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George Abbot Pupils Get Creative, Writing On A Local Theme

Published on: 22 Mar, 2013
Updated on: 23 Mar, 2013

Year 8 pupils at George Abbot School in Burpham have been working hard in their English lessons writing stories, producing news sheets and leaflets based on a local theme.

Winning George Abbot School pupils in their writing competition, Archie, Sophie and Nishi, with English teacher Julie Simmons, the school's head of Key Stage 3 in English Gemma Willett and David Rose of The Guildford Dragon NEWS..

Winning George Abbot School pupils in their writing competition, Archie, Sophie and Nishi, with English teacher Julie Simmons, the school’s head of Key Stage 3 in English Gemma Willett and David Rose of The Guildford Dragon NEWS..

David Rose from the Guildford Dragon NEWS visited the school last month and talked to pupils about writing on the theme of Guildford.



He told them about his job as a journalist and as a local historian. The pupils then had the choice of writing either a local news story (one they could make up), a piece of creative writing based on Guildford – possibly with an historical theme, or produce an information leaflet based on the Guildford area.

Their teacher, Julie Simmons, announced there would be a prize for the best in each category, with David agreeing to choose the winners and also to publish the winning entries on The Guildford Dragon NEWS.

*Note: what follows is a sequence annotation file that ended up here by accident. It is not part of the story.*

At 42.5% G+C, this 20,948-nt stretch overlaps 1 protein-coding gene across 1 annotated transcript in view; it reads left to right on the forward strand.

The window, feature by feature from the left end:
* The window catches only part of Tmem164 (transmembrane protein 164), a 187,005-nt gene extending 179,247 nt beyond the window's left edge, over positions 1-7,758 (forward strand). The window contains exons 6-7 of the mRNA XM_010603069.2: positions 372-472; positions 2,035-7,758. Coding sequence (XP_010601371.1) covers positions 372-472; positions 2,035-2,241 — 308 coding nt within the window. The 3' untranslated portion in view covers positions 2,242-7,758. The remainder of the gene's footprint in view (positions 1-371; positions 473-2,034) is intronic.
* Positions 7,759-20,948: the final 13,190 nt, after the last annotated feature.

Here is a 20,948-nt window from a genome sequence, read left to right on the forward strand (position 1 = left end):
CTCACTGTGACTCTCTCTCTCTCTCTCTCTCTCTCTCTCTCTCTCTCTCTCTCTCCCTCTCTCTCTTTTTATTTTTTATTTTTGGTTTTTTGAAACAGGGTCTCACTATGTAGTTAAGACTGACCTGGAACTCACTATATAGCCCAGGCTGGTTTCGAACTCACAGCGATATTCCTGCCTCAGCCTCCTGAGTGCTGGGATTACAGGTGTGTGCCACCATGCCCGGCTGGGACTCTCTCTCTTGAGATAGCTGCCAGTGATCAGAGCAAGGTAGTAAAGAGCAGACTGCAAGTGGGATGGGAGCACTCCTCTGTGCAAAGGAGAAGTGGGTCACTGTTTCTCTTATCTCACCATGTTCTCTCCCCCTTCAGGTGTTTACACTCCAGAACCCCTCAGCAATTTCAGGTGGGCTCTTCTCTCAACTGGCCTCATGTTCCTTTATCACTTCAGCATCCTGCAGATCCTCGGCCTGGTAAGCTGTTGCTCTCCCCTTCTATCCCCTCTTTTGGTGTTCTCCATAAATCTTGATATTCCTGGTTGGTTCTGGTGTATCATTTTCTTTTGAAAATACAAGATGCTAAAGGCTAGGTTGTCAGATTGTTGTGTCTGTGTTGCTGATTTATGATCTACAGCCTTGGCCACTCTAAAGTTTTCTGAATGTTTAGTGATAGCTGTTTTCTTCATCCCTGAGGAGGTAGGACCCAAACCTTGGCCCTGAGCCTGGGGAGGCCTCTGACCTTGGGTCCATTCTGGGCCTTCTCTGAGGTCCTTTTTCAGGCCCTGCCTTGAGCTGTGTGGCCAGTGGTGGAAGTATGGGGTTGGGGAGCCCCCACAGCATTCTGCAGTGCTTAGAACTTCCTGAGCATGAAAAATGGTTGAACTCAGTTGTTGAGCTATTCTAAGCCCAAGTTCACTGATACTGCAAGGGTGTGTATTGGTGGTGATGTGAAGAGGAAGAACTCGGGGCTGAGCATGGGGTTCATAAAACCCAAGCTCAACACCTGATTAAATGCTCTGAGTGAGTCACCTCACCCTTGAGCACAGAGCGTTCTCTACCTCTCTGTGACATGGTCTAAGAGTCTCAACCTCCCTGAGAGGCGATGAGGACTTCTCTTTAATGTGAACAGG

The winners were:  Archie for his leaflet Facts on Guildford Past and Present. Nishi for The Guildford Daily front page newspaper. Sophie for her creative writing story The Jack Wills Ghost.



David returned to the school on Friday, March  22, to present the winners with their Ester egg prizes and to chat to them about their winning entries.

Of those winning entries he said: “I thought Archie’s leaflet was good because he obviously went and did some research into the facts that he then produced on it. Reading them, they make you stop and think about Guildford’s rich history.

“Nishi’s front page, called The Guildford Daily, was a nicely balanced page – with a well written ‘lead’ story about George Abbot pupils climbing in the Himalays for charity. The story contained lots of facts and quotes – everything  a real news story should have. Plus, the page featured a side bar with tasters of further stories ‘inside’.